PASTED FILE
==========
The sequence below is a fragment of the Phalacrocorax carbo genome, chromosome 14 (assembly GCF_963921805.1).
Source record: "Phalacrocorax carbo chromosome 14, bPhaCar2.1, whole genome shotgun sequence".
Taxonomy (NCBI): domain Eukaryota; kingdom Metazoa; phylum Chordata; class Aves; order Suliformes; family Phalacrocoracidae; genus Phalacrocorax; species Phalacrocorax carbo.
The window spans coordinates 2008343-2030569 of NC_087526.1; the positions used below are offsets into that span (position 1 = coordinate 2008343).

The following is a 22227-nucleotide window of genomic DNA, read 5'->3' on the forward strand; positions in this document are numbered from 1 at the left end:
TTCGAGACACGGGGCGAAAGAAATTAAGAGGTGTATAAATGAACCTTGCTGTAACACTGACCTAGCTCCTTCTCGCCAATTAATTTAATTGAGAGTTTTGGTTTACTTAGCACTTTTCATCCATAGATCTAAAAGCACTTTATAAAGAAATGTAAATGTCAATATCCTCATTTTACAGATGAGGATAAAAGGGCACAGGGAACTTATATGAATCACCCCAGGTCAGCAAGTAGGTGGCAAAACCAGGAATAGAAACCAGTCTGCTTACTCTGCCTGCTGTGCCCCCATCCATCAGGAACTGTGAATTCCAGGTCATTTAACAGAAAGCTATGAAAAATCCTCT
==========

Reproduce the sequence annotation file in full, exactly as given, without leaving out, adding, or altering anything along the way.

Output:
The sequence below is a fragment of the Phalacrocorax carbo genome, chromosome 14 (assembly GCF_963921805.1).
Source record: "Phalacrocorax carbo chromosome 14, bPhaCar2.1, whole genome shotgun sequence".
Taxonomy (NCBI): domain Eukaryota; kingdom Metazoa; phylum Chordata; class Aves; order Suliformes; family Phalacrocoracidae; genus Phalacrocorax; species Phalacrocorax carbo.
The window spans coordinates 2008343-2030569 of NC_087526.1; the positions used below are offsets into that span (position 1 = coordinate 2008343).

The following is a 22227-nucleotide window of genomic DNA, read 5'->3' on the forward strand; positions in this document are numbered from 1 at the left end:
TTCGAGACACGGGGCGAAAGAAATTAAGAGGTGTATAAATGAACCTTGCTGTAACACTGACCTAGCTCCTTCTCGCCAATTAATTTAATTGAGAGTTTTGGTTTACTTAGCACTTTTCATCCATAGATCTAAAAGCACTTTATAAAGAAATGTAAATGTCAATATCCTCATTTTACAGATGAGGATAAAAGGGCACAGGGAACTTATATGAATCACCCCAGGTCAGCAAGTAGGTGGCAAAACCAGGAATAGAAACCAGTCTGCTTACTCTGCCTGCTGTGCCCCCATCCATCAGGAACTGTGAATTCCAGGTCATTTAACAGAAAGCTATGAAAAATCCTCT